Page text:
I was hired at White Pine back in ’96 to work as a rental boy. I was 14. Yeah, breaking the law. At that point in time, I was playing soccer and baseball, and not really into it anymore. I started riding mountain bikes, and wanted to learn more about them, so I started hanging around White Pine when it was up on Main st. I kept bugging the guys in the shop, so finally, I was offered a position at the Nordic Center for the winter, and if I did well, I would have the opportunity to start the following summer in the bike shop. That winter I tried XC skiing a few times, but thought it was silly, hard, and slow. The following year, I even tried a skate race. I thought it was so hard and not fun, that I literally gave up XC skiing for a few years. Then in high school, I was looking for a way to stay in shape in the winter to support my mountain bike racing. I went and tried going for a skate. I was hooked. I didn’t try another ski race until I was a Sr. in college. My switch was turned on, and now I race as much as I can. As far as running the store here at White Pine… I have always had a passion for working in the outdoor industry, and a few fortuitous events lined up for me, placing me in line for the position. My predecessor, Isaac Wilson, set me up for success, being a great mentor, and strong example. From there it was easy.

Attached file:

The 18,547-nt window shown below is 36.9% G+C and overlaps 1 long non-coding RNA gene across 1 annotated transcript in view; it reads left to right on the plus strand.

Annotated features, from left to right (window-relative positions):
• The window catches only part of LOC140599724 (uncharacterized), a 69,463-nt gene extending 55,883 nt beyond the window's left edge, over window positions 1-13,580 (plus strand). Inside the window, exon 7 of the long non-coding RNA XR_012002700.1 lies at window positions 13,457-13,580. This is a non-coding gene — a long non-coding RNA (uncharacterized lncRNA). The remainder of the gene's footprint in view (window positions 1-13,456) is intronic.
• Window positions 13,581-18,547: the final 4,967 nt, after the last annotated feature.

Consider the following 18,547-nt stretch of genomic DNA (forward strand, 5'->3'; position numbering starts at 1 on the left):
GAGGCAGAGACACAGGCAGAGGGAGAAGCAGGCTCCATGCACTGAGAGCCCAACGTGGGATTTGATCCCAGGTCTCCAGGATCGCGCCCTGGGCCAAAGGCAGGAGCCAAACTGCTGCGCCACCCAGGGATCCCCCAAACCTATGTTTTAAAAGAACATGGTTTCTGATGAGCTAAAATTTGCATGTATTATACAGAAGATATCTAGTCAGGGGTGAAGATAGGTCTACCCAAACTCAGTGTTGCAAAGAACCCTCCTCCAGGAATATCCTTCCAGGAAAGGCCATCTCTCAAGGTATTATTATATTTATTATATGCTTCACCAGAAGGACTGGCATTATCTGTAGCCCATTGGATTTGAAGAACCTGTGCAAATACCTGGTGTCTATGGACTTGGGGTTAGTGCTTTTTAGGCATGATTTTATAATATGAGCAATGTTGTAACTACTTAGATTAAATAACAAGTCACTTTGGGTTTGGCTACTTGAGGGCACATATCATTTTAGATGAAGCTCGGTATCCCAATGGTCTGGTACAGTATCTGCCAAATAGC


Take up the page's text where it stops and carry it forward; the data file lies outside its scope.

2) What is the most unglamorous aspect of running White Pine Tourings Nordic center?

I am constantly thinking about the place, the track, the customers, the programs… Sometimes, I mix things up, or lose track of the day. As unglamorous or glamorous as this sounds, I ski pretty much every morning at sunrise, until we open. (today I had to skip my morning ski, and I feel groggy and sluggish…) But it is pretty early sometimes…

3) What is your favorite local trail winter or summer and why……

favorite summer trail: it’s a tie, I love riding Spiro, Crest, Robs before work in the summer, or a rip down Crescent Mine Grade with Kevin Holiday always makes the hair stand up! Favorite winter trail: It’s pretty fun to have all the offerings we do around here, but nothing beats the Farm trails in spring time. Fast, and hard.

4) What is the main main food that sustains your healthy lifestyle?

Right now, avocados are cheap and a daily staple. I come from a foodie household, and if you really want to talk food sometime, come see me. A guilty pleasure of mine is Garden of Eaten’s Red Hot Blue corn chips, I regularly consume a bag or two a week. I like food, all kinds, and I love preparing food, I love the act of making a meal, opening a bottle of wine or making a cocktail and seeing what the food brings to the conversation. I had the pleasure of eating at Forage down in Salt Lake City, and it blew my mind. It should be on everyone’s bucket list. The Farm at Canyons is pretty special too. But by far the best meal I have had in Park City is at Talisker on Main.  Amazing service goes so far in my book, and when good service is combined with great food, Bam!